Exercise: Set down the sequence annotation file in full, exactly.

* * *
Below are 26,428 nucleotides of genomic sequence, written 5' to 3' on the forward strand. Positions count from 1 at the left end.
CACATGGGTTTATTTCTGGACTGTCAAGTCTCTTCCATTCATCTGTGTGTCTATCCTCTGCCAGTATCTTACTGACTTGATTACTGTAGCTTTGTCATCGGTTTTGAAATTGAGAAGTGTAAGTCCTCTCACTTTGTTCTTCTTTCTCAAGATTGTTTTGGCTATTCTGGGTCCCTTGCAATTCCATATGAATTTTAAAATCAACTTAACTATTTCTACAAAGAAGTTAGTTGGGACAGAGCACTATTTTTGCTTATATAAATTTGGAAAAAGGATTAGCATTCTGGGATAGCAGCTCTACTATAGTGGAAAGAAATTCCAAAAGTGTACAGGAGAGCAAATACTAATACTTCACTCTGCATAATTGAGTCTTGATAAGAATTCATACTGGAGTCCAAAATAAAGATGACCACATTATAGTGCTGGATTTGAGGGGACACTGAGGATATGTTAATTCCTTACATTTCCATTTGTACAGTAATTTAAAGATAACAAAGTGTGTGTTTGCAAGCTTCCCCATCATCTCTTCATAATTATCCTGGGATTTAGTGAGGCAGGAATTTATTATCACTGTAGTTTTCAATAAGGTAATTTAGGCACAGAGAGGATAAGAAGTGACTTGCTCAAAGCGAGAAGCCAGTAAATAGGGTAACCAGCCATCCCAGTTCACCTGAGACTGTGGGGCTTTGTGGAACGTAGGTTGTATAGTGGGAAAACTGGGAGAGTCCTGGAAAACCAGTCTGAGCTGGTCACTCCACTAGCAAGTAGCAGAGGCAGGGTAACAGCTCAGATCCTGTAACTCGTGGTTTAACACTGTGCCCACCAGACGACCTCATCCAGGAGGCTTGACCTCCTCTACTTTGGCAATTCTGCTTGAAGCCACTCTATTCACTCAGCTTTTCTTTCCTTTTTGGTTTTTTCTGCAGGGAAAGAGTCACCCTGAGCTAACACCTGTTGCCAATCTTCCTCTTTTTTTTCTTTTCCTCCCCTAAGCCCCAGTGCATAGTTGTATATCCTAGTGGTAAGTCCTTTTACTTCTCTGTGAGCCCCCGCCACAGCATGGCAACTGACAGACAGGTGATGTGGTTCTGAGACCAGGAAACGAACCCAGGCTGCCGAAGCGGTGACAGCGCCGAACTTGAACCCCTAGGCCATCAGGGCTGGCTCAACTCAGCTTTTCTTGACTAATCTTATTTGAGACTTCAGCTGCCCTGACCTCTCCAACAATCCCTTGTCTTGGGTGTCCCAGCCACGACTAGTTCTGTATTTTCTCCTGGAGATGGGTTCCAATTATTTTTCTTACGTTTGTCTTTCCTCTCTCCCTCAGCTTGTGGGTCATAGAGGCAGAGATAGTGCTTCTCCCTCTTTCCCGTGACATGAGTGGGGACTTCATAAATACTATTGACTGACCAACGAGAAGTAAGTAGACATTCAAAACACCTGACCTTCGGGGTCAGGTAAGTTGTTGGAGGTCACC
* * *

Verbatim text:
Below are 26,428 nucleotides of genomic sequence, written 5' to 3' on the forward strand. Positions count from 1 at the left end.
CACATGGGTTTATTTCTGGACTGTCAAGTCTCTTCCATTCATCTGTGTGTCTATCCTCTGCCAGTATCTTACTGACTTGATTACTGTAGCTTTGTCATCGGTTTTGAAATTGAGAAGTGTAAGTCCTCTCACTTTGTTCTTCTTTCTCAAGATTGTTTTGGCTATTCTGGGTCCCTTGCAATTCCATATGAATTTTAAAATCAACTTAACTATTTCTACAAAGAAGTTAGTTGGGACAGAGCACTATTTTTGCTTATATAAATTTGGAAAAAGGATTAGCATTCTGGGATAGCAGCTCTACTATAGTGGAAAGAAATTCCAAAAGTGTACAGGAGAGCAAATACTAATACTTCACTCTGCATAATTGAGTCTTGATAAGAATTCATACTGGAGTCCAAAATAAAGATGACCACATTATAGTGCTGGATTTGAGGGGACACTGAGGATATGTTAATTCCTTACATTTCCATTTGTACAGTAATTTAAAGATAACAAAGTGTGTGTTTGCAAGCTTCCCCATCATCTCTTCATAATTATCCTGGGATTTAGTGAGGCAGGAATTTATTATCACTGTAGTTTTCAATAAGGTAATTTAGGCACAGAGAGGATAAGAAGTGACTTGCTCAAAGCGAGAAGCCAGTAAATAGGGTAACCAGCCATCCCAGTTCACCTGAGACTGTGGGGCTTTGTGGAACGTAGGTTGTATAGTGGGAAAACTGGGAGAGTCCTGGAAAACCAGTCTGAGCTGGTCACTCCACTAGCAAGTAGCAGAGGCAGGGTAACAGCTCAGATCCTGTAACTCGTGGTTTAACACTGTGCCCACCAGACGACCTCATCCAGGAGGCTTGACCTCCTCTACTTTGGCAATTCTGCTTGAAGCCACTCTATTCACTCAGCTTTTCTTTCCTTTTTGGTTTTTTCTGCAGGGAAAGAGTCACCCTGAGCTAACACCTGTTGCCAATCTTCCTCTTTTTTTTCTTTTCCTCCCCTAAGCCCCAGTGCATAGTTGTATATCCTAGTGGTAAGTCCTTTTACTTCTCTGTGAGCCCCCGCCACAGCATGGCAACTGACAGACAGGTGATGTGGTTCTGAGACCAGGAAACGAACCCAGGCTGCCGAAGCGGTGACAGCGCCGAACTTGAACCCCTAGGCCATCAGGGCTGGCTCAACTCAGCTTTTCTTGACTAATCTTATTTGAGACTTCAGCTGCCCTGACCTCTCCAACAATCCCTTGTCTTGGGTGTCCCAGCCACGACTAGTTCTGTATTTTCTCCTGGAGATGGGTTCCAATTATTTTTCTTACGTTTGTCTTTCCTCTCTCCCTCAGCTTGTGGGTCATAGAGGCAGAGATAGTGCTTCTCCCTCTTTCCCGTGACATGAGTGGGGACTTCATAAATACTATTGACTGACCAACGAGAAGTAAGTAGACATTCAAAACACCTGACCTTCGGGGTCAGGTAAGTTGTTGGAGGTCACC